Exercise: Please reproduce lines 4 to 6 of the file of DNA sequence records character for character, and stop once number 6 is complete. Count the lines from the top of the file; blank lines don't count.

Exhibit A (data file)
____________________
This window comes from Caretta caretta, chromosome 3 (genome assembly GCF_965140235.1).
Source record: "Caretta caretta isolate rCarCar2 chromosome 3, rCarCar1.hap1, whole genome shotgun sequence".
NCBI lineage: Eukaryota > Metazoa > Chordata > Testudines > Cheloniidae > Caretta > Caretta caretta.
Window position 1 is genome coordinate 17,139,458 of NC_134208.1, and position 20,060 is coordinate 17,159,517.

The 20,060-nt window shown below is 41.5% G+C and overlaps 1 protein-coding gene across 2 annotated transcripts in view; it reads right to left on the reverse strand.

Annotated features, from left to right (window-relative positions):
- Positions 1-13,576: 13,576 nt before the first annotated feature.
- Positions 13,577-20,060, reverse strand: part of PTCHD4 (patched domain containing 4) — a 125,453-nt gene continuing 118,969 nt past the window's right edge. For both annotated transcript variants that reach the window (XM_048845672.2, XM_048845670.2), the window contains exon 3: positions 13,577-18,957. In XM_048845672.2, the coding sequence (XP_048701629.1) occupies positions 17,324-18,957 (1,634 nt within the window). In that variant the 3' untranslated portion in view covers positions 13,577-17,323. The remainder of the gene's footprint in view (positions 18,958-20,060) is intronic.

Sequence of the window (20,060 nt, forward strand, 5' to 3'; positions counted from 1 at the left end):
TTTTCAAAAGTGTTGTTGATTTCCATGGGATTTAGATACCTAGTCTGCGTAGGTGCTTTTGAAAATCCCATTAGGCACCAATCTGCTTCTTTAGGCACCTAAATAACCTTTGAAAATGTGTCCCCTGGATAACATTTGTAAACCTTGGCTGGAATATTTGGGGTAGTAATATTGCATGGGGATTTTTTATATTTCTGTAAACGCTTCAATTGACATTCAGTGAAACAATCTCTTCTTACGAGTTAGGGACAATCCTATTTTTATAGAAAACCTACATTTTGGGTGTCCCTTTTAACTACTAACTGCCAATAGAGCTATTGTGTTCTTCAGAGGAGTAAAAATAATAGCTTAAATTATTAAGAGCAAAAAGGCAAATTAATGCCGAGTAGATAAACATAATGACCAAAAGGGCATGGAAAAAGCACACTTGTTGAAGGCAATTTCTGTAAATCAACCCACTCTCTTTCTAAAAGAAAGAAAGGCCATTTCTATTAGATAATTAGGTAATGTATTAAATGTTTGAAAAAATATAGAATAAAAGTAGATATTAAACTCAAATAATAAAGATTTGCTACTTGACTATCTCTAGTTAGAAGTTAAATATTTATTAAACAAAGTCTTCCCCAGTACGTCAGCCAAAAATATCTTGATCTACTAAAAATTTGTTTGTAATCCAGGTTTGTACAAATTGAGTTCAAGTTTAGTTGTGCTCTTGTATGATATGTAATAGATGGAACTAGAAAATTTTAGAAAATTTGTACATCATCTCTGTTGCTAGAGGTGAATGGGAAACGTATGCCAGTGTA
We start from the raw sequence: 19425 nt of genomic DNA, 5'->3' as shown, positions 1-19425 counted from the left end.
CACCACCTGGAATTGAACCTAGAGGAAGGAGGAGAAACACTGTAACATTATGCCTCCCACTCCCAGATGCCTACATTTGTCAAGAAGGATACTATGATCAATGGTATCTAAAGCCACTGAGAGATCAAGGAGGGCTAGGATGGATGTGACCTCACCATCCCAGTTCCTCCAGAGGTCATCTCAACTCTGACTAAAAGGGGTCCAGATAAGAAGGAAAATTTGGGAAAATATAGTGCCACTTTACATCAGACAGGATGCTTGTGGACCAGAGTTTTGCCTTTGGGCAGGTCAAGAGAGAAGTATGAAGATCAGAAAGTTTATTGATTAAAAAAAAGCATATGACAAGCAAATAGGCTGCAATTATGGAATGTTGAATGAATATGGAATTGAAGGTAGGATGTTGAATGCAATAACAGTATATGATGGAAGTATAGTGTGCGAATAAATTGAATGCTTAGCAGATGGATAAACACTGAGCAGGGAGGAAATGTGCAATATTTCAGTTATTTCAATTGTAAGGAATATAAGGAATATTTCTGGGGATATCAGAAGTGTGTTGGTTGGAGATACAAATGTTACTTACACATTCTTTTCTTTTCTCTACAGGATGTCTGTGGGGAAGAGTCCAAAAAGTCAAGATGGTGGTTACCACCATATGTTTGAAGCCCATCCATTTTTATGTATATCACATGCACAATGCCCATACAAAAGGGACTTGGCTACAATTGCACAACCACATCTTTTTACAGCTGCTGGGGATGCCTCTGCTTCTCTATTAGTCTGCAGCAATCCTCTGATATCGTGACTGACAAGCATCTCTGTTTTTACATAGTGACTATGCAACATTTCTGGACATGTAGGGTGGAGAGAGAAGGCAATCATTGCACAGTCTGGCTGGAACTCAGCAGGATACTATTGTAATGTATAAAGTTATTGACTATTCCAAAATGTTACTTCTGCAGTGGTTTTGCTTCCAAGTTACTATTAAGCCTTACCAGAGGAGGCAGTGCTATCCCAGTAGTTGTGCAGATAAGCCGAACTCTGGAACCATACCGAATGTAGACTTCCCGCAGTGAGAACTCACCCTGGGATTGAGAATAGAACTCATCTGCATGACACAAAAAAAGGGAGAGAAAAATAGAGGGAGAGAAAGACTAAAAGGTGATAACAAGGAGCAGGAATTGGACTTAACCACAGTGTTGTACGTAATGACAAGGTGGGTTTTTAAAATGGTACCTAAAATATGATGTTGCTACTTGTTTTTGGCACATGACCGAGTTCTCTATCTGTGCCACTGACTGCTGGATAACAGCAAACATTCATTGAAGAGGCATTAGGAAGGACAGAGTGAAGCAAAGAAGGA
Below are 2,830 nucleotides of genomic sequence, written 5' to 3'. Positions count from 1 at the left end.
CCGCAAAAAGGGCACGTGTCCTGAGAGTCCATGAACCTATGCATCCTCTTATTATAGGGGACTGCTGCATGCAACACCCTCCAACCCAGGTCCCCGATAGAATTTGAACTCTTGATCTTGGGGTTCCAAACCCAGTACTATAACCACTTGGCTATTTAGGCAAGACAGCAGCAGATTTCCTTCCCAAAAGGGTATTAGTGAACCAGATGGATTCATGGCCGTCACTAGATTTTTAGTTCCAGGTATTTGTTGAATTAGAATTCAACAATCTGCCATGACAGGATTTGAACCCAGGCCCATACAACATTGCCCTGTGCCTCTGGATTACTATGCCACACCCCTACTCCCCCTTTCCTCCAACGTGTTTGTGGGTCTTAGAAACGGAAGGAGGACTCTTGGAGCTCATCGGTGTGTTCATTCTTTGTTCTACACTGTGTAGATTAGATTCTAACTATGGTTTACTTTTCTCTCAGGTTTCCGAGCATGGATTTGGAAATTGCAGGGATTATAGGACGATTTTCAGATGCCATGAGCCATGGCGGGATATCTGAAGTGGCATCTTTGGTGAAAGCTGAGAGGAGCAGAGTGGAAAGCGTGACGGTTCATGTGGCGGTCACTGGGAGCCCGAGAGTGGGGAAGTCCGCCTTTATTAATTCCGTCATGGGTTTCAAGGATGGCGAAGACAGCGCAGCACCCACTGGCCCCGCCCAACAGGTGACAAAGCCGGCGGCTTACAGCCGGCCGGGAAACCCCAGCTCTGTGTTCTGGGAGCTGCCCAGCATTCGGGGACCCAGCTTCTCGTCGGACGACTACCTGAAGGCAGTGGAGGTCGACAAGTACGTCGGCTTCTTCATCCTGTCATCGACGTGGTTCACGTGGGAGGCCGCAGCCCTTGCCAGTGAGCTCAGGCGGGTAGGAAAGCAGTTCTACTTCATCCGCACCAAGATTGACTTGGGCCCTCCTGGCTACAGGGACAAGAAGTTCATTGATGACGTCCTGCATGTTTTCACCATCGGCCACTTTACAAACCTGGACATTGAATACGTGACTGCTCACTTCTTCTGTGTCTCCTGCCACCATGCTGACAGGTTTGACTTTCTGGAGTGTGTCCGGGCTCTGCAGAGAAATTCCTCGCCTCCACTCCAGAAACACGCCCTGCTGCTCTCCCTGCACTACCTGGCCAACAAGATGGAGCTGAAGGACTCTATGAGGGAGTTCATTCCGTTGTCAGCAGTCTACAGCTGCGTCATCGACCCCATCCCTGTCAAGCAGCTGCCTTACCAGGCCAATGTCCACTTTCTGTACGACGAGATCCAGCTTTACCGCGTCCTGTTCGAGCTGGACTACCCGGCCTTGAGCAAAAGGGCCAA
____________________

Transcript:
Window position 1 is genome coordinate 17,139,458 of NC_134208.1, and position 20,060 is coordinate 17,159,517.

The 20,060-nt window shown below is 41.5% G+C and overlaps 1 protein-coding gene across 2 annotated transcripts in view; it reads right to left on the reverse strand.

Annotated features, from left to right (window-relative positions):